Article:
Mr. Gibson, 48 years old, owes the size of his bonanza in part to the major studios that spurned him: He financed the production himself and struck favorable deals with distributors. Given the enormous U.S. box-office take of "Passion" -- $228 million as of Wednesday -- its huge potential overseas ticket sales and its eventual DVD profits, the $350 million figure could well turn out to be low. Mr. Gibson's ultimate profits could soar to $400 million or more.


Hollywood insiders believe the only other filmmaker who personally profited as much from a single film is George Lucas, who financed and controlled all aspects of the release of his 1999 Star Wars movie, "The Phantom Menace." A spokeswoman for Mr. Lucas declined to comment. Other blockbuster movie makers, like Steven Spielberg, have generally worked within the studio system, which takes a big share of profits in return for financing and distributing films.


Not even the distributor of "Passion," Newmarket Films, anticipated the size of the audiences that have been flocking into theaters since the movie's opening on Feb. 25.


"I don't think anyone expected the film to do $125 million in the first five days," says Robert Schwartz, Newmarket's senior vice president of marketing and distribution. "We thought it might be capable of $45 million to $50 million, but beyond that it's a big gap."


Calculating Mr. Gibson's personal take of at least $350 million is fairly straightforward, although the final total will depend on a number of complicated factors. According to people familiar with the film, if the U.S. box-office receipts from "Passion" reach $400 million -- as many observers now expect -- Mr. Gibson will take home about $108 million. That number is derived by subtracting the theaters' share of the box-office receipts, Newmarket's distribution fee, and production and marketing costs. A spokesman for Mr. Gibson said he wasn't available for comment.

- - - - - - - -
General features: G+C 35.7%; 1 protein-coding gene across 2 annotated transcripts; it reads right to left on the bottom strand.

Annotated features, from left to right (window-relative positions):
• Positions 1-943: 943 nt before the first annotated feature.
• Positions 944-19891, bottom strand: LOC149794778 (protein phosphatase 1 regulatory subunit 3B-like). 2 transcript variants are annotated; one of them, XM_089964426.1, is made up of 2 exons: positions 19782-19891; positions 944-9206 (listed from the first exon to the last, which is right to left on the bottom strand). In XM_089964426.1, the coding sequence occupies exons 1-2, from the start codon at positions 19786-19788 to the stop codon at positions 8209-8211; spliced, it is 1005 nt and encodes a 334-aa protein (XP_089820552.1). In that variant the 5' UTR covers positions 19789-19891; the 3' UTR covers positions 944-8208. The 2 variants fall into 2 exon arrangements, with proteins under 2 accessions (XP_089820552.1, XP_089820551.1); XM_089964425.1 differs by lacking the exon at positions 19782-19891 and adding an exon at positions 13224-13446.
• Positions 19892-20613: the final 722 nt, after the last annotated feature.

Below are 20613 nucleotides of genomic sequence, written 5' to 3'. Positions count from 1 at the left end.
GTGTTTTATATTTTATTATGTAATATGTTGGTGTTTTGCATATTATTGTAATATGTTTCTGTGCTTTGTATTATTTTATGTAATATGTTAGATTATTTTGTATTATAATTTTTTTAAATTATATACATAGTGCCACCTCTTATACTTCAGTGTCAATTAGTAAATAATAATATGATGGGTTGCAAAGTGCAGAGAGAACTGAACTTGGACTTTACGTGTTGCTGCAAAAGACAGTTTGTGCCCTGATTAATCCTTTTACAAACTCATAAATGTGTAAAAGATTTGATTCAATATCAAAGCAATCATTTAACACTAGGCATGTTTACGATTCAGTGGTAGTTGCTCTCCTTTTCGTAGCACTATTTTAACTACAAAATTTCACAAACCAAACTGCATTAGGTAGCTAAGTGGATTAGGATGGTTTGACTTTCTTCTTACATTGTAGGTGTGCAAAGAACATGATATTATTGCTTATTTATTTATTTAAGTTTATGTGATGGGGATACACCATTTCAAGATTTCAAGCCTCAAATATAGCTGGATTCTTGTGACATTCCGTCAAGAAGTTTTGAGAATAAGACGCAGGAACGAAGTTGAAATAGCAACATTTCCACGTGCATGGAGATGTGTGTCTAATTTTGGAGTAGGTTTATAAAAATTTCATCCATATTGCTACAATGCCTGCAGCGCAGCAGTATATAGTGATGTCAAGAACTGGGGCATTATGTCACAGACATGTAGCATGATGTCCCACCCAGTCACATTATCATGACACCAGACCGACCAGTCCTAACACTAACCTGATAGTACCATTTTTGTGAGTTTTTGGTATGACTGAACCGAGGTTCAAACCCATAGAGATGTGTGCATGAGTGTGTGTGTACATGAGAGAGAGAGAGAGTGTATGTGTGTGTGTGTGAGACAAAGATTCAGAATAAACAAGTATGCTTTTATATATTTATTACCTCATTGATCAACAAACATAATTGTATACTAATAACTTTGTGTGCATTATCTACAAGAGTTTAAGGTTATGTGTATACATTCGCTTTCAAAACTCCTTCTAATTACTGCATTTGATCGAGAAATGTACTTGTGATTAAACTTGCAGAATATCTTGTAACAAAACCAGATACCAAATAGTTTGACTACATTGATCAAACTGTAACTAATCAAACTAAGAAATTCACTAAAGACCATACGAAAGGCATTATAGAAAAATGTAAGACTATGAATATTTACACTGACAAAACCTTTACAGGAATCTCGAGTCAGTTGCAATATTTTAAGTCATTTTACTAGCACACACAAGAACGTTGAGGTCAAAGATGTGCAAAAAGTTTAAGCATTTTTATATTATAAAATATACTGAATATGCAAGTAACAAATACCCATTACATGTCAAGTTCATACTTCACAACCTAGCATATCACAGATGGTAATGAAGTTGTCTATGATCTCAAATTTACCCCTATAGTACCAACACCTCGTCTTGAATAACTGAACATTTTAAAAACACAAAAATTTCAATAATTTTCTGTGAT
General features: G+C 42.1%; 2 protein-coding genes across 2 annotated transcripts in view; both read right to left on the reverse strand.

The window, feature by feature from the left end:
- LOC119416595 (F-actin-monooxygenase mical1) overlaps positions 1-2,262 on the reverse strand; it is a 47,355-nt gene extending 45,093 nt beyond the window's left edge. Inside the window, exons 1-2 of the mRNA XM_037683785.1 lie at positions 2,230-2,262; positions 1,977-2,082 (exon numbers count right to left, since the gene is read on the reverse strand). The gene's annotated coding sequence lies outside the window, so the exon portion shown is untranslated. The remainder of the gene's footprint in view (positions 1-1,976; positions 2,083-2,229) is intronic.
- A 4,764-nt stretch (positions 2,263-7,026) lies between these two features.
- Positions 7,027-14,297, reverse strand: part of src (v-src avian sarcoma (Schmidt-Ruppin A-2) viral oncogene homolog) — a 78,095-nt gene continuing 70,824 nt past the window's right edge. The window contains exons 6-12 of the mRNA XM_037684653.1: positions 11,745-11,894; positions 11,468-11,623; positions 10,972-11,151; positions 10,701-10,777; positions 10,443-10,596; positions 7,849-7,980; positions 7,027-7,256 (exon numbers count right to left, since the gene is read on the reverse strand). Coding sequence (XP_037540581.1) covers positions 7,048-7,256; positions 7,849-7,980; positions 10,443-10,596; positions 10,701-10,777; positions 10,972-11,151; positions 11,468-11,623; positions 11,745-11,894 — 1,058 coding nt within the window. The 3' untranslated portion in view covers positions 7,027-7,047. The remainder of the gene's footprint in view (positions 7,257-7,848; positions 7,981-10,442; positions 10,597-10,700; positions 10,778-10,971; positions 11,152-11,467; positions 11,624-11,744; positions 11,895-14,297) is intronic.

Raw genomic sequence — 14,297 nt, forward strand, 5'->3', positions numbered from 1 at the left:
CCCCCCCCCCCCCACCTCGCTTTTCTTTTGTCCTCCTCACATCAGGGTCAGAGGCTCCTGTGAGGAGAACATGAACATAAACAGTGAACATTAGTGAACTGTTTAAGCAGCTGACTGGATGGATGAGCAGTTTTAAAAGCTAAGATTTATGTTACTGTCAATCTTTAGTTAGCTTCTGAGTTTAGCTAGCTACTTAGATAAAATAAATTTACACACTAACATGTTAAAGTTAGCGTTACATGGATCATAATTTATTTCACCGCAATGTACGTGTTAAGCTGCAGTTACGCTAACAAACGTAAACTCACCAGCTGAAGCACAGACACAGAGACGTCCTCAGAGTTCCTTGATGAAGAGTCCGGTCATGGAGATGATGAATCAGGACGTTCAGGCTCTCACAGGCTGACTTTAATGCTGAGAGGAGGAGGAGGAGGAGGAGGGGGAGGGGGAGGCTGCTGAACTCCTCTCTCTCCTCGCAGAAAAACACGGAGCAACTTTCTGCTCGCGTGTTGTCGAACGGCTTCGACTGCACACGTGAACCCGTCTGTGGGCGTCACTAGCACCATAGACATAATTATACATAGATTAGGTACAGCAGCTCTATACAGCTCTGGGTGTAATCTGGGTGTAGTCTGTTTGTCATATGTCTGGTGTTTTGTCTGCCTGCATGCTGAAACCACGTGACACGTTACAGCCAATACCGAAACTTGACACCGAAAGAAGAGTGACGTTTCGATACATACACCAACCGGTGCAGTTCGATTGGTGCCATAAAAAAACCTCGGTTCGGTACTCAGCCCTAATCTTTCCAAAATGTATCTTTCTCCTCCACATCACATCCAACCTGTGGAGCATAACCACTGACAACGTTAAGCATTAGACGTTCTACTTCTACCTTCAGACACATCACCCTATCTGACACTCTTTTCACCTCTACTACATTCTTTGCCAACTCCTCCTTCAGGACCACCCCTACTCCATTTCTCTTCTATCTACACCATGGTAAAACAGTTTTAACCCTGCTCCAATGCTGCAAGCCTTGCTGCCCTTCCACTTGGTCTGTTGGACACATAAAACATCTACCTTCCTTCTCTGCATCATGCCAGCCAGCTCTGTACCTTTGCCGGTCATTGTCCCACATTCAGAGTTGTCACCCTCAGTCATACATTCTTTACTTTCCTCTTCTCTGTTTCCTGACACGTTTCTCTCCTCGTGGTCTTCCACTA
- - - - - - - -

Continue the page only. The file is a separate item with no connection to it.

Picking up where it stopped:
On top of his share of the U.S. ticket revenue, Mr. Gibson stands to earn at the very least another $100 million from overseas ticket sales, assuming the foreign box-office also reaches $400 million. That box-office figure is actually conservative, since the world-wide ticket sales from mega-hit U.S. movies often exceed the domestic sales. One question mark is Japan, the second-largest overseas market after Germany, where interest in a Western religious movie may not be high.


DVD Profits


The real gusher will come from DVD and video sales. Tom Adams, president of video market-research firm Adams Media Research, estimates that 22 million "Passion" DVDs will hit the world market, a number on par with the first "Harry Potter" movie or "Shrek." Based on average DVD prices -- and subtracting costs such as marketing and returns -- sales of those DVDs would yield $275 million. Mr. Gibson will share DVD revenue with Twentieth Century Fox Home Video, which has the rights to distribute the "Passion" DVD in the U.S. Fox declined to comment on the terms of the split.


"You have to figure he will get $100 million-plus," says Mr. Adams, referring to what he believes will be Mr. Gibson's piece of the DVD pie. But one person familiar with the agreement says the DVD deal with Fox more than flips the standard ratios between a producer and distributor in favor of Mr. Gibson's Icon Entertainment; that would result in additional tens of millions of dollars for Mr. Gibson.


Another big sum will come from the sale of pay-TV rights. Hollywood observers estimate Mr. Gibson will receive about $20 million from such a deal, plus at least $10 million from CD sales of the soundtrack, and another several million from licensing and merchandizing. Yes, there are "Passion" tie-in mugs as well as crucifix necklaces.